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It's Hot in Here
By Joe Bouchard
Published: 07/24/2017

Danger-button The following is an installment in "Icebreakers 101: The College Edition", a series featuring "Ice Breaker's" designed to promote training awareness and capabilities in the corrections industry.

Tamper-proof is not necessarily an accurate term. Some measures to block access to systems, mechanisms and objects have flaw which can be overcome buy observant or inventive operators.

An example of this comes to mind. I recall a family that had a 1973 Cadillac. One of the family members frequently took the car without permission. Because of that, the owner of the car placed a club on the steering wheel. For those who do not know what a club is, think of an adjustable locking mechanism that renders the steering wheel immobile by abutting against the inside of the windshield.

Little did the owner know, the thief detected a flaw. The steering column was built with tilt and telescoping features. With the telescoping steering wheel left fully extended, it was a simple matter of contracting the column and slipping the club out and taking the car where he wanted.

Preventative measures are only as effective as the level of flaws in the plan.

I thought of that when I saw a plastic case with venting holes over a thermostat in the college in which I teach. This case also featured a lock. Part of what I do in my corrections classes is to challenge students to look for flaws in security. This builds a mindset that works well in a prison or jail setting. The more flaws we detect in any system, the better we are able to repair the system and enhance security.

For this icebreaker, all that one needs is a thermostat equipped with a ‘tamper-proof’ case. If you do not have one in or near the classroom, a photo or diagram of one will suffice.
  1. Let small groups of students gather around the thermostat. Tell them to look at details.
  2. Do not divulge the purpose of the exercise. Give no instructions but to look at details.
  3. Allow thirty seconds to soak in the details.
  4. Abruptly call in the first group and send the next group to look at details.
  5. Repeat as many times as necessary.
  6. If you have a lively group, you are likely to have many questions about the reason for assessing details. Let the students ask question, but do not divulge anything.
  7. When all are gathered, talk about baby-proofing and prisoner proofing areas.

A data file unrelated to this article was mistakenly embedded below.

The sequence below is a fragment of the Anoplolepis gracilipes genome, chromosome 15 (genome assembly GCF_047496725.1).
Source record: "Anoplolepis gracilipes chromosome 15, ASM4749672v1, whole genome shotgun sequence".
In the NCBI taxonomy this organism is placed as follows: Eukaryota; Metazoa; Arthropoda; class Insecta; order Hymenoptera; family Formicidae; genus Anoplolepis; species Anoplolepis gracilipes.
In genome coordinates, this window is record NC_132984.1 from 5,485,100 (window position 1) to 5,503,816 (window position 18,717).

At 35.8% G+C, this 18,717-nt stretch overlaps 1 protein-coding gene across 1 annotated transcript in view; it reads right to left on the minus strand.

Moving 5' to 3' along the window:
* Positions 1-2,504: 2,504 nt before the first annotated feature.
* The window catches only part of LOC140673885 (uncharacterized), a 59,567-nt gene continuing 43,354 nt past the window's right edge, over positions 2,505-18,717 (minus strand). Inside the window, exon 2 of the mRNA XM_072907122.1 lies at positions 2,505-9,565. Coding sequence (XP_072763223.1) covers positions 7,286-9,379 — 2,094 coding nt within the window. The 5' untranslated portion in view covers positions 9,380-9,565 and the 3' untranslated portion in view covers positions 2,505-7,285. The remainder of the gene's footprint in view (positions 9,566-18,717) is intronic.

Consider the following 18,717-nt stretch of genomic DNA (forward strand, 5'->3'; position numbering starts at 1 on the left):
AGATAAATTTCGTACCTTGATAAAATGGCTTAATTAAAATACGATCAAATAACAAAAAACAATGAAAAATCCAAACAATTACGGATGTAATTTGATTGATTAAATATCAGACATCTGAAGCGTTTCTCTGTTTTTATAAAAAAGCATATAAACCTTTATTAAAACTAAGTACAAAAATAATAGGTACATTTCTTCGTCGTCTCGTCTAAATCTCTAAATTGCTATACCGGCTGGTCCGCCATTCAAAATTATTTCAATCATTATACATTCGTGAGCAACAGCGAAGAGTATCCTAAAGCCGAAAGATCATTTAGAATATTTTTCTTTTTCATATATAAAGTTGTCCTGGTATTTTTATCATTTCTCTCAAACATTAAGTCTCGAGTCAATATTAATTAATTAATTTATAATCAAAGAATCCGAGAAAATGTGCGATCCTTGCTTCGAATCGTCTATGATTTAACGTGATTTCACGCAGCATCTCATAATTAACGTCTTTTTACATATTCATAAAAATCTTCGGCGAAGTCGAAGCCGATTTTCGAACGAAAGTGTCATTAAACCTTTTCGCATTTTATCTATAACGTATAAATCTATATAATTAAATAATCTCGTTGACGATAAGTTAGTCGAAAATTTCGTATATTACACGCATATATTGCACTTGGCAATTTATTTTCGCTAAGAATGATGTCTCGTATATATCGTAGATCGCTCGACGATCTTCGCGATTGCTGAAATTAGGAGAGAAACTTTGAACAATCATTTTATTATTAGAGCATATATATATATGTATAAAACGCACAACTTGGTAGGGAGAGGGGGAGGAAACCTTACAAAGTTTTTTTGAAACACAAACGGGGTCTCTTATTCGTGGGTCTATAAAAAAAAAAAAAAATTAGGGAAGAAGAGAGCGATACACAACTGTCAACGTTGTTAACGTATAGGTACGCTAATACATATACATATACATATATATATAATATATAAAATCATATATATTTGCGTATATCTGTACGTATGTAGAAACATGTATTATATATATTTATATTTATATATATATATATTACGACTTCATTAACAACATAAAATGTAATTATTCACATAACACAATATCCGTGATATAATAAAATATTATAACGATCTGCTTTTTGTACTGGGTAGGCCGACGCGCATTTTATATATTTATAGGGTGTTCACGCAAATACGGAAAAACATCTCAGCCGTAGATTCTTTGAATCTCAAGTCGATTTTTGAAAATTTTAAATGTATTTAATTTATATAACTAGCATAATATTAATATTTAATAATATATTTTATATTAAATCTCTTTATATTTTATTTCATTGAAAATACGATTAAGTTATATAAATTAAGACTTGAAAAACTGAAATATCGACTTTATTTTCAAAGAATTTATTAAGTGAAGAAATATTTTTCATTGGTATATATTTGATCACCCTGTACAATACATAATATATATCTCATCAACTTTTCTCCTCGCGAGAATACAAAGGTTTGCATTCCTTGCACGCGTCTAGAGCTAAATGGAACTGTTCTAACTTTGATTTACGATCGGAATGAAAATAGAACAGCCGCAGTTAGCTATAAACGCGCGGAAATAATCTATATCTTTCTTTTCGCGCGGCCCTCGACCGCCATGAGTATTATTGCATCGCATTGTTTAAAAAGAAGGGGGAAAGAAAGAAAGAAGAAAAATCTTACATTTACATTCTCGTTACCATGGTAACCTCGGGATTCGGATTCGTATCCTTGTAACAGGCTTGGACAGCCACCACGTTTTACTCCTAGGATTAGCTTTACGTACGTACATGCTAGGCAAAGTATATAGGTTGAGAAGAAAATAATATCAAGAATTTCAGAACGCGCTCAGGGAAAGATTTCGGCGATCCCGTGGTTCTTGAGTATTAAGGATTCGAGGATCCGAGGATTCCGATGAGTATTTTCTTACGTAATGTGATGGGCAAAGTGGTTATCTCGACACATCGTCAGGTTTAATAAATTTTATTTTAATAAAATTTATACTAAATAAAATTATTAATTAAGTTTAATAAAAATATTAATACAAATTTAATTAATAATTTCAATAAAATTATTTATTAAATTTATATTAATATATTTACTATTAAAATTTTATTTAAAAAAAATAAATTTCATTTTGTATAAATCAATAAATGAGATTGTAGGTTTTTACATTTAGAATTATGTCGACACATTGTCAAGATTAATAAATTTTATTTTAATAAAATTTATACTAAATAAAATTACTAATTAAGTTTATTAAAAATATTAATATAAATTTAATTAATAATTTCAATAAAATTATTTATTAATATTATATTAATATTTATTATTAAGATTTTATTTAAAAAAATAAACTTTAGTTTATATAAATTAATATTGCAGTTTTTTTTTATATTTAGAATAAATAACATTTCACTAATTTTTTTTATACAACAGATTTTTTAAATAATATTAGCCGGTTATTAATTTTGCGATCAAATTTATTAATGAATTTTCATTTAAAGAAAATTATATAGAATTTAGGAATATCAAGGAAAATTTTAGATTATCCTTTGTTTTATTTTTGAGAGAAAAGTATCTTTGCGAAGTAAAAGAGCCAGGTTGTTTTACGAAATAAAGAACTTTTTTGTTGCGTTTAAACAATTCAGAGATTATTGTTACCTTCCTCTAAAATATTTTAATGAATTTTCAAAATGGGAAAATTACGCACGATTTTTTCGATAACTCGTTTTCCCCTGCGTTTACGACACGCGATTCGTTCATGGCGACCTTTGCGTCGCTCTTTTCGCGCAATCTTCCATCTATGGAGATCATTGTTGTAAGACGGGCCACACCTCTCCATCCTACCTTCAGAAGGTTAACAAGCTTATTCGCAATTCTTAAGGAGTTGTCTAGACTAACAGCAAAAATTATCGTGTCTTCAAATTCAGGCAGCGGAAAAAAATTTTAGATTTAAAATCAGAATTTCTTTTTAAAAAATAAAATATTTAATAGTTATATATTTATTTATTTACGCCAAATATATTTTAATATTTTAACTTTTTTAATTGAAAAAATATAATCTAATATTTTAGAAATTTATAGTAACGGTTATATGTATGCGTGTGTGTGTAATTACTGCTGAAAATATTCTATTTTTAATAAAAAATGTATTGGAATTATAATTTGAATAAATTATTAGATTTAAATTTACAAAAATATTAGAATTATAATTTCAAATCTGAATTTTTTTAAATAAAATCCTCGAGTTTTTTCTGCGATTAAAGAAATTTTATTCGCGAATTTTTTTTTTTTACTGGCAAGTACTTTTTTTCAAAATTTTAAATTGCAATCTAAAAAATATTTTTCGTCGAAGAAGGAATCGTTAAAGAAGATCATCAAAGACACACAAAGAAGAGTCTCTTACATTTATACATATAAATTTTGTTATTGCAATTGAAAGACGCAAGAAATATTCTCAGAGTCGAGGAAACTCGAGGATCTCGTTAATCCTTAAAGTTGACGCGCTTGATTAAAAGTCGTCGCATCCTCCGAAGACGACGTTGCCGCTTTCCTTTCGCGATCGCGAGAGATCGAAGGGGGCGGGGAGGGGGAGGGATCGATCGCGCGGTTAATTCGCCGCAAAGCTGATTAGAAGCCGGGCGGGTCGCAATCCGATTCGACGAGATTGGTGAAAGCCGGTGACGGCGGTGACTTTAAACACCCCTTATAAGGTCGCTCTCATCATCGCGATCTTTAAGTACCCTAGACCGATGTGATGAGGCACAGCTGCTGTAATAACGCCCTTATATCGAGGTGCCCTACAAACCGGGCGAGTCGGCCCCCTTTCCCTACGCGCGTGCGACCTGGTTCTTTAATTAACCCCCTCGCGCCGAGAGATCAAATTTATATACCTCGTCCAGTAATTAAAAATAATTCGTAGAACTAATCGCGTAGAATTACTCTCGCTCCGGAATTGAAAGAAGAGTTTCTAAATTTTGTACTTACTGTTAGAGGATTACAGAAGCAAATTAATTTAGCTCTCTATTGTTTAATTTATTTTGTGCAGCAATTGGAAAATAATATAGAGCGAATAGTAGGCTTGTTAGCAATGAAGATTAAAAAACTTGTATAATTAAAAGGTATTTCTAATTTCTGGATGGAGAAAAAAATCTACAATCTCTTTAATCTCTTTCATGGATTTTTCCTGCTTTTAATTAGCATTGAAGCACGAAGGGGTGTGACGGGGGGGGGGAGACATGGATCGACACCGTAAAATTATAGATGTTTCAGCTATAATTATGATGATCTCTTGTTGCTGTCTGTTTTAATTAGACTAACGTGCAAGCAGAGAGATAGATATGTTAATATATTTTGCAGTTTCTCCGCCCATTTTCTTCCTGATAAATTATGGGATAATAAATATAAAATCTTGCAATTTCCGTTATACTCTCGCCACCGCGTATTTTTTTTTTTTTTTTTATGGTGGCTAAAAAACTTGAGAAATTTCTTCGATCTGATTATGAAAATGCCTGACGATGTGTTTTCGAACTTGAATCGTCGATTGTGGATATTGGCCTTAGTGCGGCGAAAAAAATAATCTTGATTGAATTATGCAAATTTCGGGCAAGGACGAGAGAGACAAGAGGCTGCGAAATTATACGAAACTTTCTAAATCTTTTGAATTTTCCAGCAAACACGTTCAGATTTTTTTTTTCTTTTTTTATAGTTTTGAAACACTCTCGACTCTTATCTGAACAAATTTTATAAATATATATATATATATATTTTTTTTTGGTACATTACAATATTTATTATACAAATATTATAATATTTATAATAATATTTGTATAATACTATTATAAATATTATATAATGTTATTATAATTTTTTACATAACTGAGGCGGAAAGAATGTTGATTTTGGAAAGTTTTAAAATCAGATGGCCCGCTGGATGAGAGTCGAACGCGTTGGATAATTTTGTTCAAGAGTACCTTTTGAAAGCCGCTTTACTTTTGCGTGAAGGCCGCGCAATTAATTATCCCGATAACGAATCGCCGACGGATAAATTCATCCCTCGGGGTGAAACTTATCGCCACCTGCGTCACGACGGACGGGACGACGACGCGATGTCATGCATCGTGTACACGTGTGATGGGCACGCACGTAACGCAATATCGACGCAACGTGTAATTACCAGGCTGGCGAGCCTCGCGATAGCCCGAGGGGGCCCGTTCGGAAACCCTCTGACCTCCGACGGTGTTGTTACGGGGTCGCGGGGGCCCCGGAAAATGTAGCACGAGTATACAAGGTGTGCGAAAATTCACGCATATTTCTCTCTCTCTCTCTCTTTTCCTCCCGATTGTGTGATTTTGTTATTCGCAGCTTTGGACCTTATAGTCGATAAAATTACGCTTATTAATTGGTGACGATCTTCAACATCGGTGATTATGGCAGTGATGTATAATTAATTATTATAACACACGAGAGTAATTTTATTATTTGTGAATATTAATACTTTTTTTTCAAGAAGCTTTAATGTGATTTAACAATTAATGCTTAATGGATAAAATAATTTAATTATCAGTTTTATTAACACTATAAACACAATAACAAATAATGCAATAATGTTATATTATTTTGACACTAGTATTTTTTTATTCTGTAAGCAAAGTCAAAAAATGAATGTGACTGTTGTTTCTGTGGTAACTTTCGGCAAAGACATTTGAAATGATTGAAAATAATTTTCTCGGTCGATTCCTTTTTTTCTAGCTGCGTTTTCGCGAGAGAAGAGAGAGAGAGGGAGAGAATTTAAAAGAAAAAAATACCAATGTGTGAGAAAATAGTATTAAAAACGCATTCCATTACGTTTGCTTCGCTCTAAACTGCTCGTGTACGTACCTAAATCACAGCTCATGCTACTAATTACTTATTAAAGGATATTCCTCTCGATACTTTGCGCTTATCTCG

When I tested this exercise on students, they thought that this was a contraband exercise. They thought of the many weapons that could be made from the case, the thermostat itself, and the battery. They were thinking in a security mindset, but I wanted them to focus on something else.

I said, “These are great ideas about how someone could create something harmful out of the thermostat and the case. What I want to know is: “How can someone breach the system to adjust the temperature?”

Students shifted gears and came up with the following ideas:
  • Pick the lock
  • Bust the case
  • Ask someone to adjust it yourself (not a nefarious breach, but still a method of adjusting the temperature predicated on persuasion)
  • Break the hinge
  • One student noted slots in the case which served to vent the unit. With a bent paperclip, she maneuvered the controls through the slots
Next, I asked how the system could be improved. Students answered:
  • Use a stronger material
  • Do not include holes for paperclips in the design
  • Do not tempt those who would tamper with a see-through case
  • Cameras
  • Move thermostat to a secure area
Ultimately, each corrections staff should know that there are very few things that are tamper-proof. This assertion is not cynicism. It is a realistic assessment of the situation. With this in mind, corrections facilities can become safer places.

As one repeats this exercise, many more answers and tactics will be discussed.

Big thanks to the CJC 103 class on Monday night in November 2014 and special guest Martha “Kowalski” Anderson for helping with this exercise.

Joe Bouchard is a Librarian employed with the Michigan Department of Corrections and a collaborator with The International Association of Correctional Training Personnel (IACTP). He is also the author of “IACTP’s Corrections Icebreakers: The Bouchard 101, 2014” and "Operation Icebreakers: Shooting for Excellence". The installments in this series include his opinions. The agency for which he works is not in any way responsible for the content or accuracy of this material, and the views are those of the contributor and not necessarily those of the agency. While some material is influenced by other works, all of the icebreakers have been developed by Joe Bouchard.

Visit the Joe Bouchard page

Other articles by Bouchard:


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